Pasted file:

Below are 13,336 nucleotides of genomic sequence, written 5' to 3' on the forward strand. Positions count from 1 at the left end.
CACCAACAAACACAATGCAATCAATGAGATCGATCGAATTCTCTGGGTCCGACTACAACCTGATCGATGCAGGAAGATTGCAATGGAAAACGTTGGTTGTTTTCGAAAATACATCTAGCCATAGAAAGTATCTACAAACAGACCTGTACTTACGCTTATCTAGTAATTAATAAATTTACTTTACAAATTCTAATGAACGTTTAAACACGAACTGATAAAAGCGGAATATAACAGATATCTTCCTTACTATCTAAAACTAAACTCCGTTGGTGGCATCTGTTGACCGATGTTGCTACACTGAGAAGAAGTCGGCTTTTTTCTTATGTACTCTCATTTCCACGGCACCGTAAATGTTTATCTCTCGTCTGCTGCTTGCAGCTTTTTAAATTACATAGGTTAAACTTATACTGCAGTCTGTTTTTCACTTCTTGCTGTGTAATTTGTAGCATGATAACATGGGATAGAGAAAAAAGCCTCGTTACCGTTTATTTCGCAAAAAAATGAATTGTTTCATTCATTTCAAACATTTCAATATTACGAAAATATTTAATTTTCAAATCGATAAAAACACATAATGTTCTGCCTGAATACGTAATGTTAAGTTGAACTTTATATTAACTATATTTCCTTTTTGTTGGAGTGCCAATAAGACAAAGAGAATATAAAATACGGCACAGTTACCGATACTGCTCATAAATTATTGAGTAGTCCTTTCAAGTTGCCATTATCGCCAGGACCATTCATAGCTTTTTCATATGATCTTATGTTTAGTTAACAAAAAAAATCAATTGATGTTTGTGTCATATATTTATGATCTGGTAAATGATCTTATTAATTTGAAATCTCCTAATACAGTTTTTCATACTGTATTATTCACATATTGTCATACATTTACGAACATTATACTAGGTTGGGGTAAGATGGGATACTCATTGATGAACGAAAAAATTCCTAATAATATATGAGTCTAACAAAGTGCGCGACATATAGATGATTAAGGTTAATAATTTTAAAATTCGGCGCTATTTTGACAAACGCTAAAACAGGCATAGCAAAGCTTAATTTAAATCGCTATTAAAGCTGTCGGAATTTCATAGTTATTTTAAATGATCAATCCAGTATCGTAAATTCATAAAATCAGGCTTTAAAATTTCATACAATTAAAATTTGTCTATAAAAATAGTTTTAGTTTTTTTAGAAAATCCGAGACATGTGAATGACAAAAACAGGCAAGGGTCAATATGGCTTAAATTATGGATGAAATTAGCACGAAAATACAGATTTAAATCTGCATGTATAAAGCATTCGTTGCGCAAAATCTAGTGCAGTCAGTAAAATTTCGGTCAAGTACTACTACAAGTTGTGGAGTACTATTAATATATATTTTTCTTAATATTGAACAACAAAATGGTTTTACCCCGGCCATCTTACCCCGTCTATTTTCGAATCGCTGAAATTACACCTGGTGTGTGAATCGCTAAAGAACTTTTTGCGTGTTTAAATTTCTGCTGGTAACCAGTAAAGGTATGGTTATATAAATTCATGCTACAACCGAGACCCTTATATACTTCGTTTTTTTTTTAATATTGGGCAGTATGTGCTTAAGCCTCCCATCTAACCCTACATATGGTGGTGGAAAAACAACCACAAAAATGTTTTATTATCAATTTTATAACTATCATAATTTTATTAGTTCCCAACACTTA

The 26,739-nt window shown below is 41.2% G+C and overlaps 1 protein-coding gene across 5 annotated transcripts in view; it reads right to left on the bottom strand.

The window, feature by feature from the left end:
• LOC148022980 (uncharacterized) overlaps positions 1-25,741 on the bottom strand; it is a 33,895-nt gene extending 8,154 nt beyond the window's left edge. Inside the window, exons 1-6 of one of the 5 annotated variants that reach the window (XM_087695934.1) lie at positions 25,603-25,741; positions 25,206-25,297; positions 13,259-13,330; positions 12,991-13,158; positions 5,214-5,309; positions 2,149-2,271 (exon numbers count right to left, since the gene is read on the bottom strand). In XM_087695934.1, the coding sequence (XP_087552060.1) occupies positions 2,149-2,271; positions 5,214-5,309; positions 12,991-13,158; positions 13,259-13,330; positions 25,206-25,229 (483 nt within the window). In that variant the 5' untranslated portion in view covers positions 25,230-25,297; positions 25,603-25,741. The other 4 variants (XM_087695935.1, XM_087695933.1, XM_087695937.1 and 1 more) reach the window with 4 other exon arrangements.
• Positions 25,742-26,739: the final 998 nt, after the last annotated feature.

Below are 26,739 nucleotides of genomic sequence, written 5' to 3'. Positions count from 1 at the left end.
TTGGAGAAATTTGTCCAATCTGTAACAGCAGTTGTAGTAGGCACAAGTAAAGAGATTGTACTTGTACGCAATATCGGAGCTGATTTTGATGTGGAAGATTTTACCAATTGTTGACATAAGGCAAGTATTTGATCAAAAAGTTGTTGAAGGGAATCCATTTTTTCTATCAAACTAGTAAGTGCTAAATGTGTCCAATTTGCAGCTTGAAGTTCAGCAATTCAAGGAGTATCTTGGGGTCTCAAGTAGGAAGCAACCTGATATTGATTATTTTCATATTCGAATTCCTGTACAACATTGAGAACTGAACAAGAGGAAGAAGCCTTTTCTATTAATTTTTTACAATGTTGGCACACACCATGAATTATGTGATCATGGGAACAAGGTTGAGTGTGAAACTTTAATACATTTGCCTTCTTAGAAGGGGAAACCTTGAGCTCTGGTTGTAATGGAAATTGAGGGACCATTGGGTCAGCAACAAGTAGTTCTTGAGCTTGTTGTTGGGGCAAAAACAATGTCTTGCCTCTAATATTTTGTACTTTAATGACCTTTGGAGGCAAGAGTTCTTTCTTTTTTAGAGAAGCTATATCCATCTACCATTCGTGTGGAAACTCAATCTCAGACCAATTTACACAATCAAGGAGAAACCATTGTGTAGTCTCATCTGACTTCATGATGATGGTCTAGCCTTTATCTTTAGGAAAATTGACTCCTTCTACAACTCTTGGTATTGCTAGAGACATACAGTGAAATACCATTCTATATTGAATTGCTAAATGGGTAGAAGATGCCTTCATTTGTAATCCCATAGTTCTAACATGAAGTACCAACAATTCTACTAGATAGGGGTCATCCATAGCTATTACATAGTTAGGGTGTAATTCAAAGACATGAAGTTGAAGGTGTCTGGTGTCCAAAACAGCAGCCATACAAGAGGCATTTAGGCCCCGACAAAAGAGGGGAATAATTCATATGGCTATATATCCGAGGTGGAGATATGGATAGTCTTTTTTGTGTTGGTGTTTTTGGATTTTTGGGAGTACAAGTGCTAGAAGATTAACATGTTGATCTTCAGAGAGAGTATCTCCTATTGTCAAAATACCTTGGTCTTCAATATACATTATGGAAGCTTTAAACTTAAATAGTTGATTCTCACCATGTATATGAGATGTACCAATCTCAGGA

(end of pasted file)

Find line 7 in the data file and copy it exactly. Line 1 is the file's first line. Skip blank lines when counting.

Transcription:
Below are 26,739 nucleotides of genomic sequence, written 5' to 3'. Positions count from 1 at the left end.